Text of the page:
Quote 2

“This is the middle of my life. I think of it as a place, like the middle of a river, the middle of a bridge, halfway across, halfway over. I’m supposed to have accumulated things by no possessions, responsibilities, achievements, experience and wisdom. I’m supposed to be a person of substance.
But since coming back here I don’t feel weightier.”

This quotation appears in Chapter 3, as Elaine settles into Jon’s studio and reflects on her feelings about returning to the city she grew up in. We learn here that Toronto as a place has the ability to take her emotionally back in time to her younger, more frightened self. Although she has achieved many of the things on this list—a successful art career, motherhood, marriage—this reality doesn’t matter to her in Toronto. The ability of Toronto to make her lose the substance of her life reflects how the idea of space-time works in the novel. Physical places take Elaine emotionally back in time, sometimes erasing the reality of who she has become as an adult. The image of standing in the middle of a bridge returns at the end of the novel, when Elaine relives her ravine trauma. Instead of picturing herself at the bottom of the ravine, she stands in the middle of the bridge, accurately reflecting her present position in both time and space.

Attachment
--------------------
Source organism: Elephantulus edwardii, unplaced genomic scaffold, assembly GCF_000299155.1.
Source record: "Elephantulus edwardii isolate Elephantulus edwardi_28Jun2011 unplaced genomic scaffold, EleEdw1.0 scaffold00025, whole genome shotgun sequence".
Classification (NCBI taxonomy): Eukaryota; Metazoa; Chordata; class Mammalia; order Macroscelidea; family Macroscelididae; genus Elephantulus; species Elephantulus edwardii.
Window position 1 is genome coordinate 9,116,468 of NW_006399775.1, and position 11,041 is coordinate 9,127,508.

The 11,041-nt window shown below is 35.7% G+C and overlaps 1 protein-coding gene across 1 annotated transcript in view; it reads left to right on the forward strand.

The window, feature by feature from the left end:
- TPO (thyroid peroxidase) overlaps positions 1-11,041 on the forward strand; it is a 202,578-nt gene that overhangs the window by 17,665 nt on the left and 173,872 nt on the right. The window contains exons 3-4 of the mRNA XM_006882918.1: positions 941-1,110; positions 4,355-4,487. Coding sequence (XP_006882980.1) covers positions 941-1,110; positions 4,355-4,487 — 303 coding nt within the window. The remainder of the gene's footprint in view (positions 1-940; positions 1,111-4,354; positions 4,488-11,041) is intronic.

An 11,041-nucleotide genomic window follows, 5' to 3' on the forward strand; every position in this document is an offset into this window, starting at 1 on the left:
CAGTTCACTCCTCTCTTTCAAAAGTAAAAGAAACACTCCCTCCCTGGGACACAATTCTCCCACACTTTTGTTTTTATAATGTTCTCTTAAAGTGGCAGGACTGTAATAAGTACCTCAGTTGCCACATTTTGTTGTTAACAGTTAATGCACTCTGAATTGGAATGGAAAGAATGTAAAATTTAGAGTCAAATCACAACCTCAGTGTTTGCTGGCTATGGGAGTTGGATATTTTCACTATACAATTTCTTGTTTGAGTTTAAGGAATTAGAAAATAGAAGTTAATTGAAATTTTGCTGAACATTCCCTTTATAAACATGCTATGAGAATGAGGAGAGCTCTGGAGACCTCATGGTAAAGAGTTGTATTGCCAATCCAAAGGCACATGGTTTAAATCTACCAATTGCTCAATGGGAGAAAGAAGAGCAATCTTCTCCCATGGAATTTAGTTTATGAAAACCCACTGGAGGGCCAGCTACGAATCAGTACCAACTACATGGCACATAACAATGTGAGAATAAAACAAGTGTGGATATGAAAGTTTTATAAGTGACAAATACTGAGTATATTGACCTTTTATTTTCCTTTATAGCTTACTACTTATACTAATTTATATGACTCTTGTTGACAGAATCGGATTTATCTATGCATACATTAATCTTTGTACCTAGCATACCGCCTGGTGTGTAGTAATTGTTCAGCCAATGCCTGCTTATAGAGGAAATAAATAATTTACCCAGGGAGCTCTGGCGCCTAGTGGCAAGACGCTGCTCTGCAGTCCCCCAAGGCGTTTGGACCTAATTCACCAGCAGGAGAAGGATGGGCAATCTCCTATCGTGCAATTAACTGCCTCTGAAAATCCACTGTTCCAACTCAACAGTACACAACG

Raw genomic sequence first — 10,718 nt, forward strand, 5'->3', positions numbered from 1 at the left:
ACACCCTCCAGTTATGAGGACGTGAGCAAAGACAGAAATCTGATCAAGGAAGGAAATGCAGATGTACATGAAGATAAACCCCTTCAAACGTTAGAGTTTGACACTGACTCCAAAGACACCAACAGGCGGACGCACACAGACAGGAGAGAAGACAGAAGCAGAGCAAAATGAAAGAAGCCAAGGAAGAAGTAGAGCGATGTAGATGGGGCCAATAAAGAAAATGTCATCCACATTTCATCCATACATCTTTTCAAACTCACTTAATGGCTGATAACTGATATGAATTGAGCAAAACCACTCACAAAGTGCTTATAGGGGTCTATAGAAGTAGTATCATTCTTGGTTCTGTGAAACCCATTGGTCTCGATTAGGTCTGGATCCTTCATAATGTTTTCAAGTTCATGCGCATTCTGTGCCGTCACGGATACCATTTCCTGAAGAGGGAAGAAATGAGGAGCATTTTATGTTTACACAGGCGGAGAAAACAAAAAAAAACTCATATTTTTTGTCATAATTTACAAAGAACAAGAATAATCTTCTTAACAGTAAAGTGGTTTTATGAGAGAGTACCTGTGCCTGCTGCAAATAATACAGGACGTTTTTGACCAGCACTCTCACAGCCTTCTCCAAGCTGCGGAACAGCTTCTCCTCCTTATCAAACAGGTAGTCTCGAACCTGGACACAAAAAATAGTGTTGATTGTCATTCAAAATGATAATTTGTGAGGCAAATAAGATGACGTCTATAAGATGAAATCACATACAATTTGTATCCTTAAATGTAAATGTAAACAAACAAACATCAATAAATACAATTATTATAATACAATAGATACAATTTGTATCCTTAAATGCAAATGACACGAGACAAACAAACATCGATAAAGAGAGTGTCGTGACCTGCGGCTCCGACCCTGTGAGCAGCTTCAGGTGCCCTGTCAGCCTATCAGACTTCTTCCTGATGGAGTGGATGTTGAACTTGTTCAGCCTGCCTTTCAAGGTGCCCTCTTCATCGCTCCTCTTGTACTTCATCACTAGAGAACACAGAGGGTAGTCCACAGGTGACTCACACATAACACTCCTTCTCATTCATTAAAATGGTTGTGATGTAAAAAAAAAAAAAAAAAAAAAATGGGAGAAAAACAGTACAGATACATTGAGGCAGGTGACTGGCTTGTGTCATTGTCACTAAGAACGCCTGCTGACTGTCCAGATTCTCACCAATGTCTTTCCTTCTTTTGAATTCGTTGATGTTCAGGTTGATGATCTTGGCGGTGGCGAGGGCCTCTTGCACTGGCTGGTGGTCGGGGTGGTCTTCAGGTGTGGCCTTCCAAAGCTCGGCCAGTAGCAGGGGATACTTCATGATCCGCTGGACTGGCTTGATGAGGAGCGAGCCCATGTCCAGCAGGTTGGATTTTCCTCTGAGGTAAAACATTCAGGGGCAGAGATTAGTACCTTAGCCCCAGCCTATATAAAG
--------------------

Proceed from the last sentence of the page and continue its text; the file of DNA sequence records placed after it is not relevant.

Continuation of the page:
We can also see Elaine’s insecurity writ large in this quotation. She has a need to accumulate success, to become weighty, as if these trappings of adulthood are what makes her matter as a person. If Toronto pushes her emotionally back in time, then she loses the life experience and success she has accumulated, which, in Elaine’s framework, means her very identity is at risk. By the end of the novel, we understand that her traumatic past has shaped her view of success to be having accumulated a lot of things. Her first understanding of what adulthood might look like comes from Grace’s Eaton’s catalogue game, which equates becoming a lady with owning household objects. Beyond that, for Elaine to consider herself successful, she has to accomplish more than Cordelia has. In her interactions with Cordelia as a teenager and adult, Elaine always tries to position herself as stronger than Cordelia. Since Elaine anticipates seeing Cordelia on this visit to Toronto, she needs to have “won” their game by having metaphorical substance.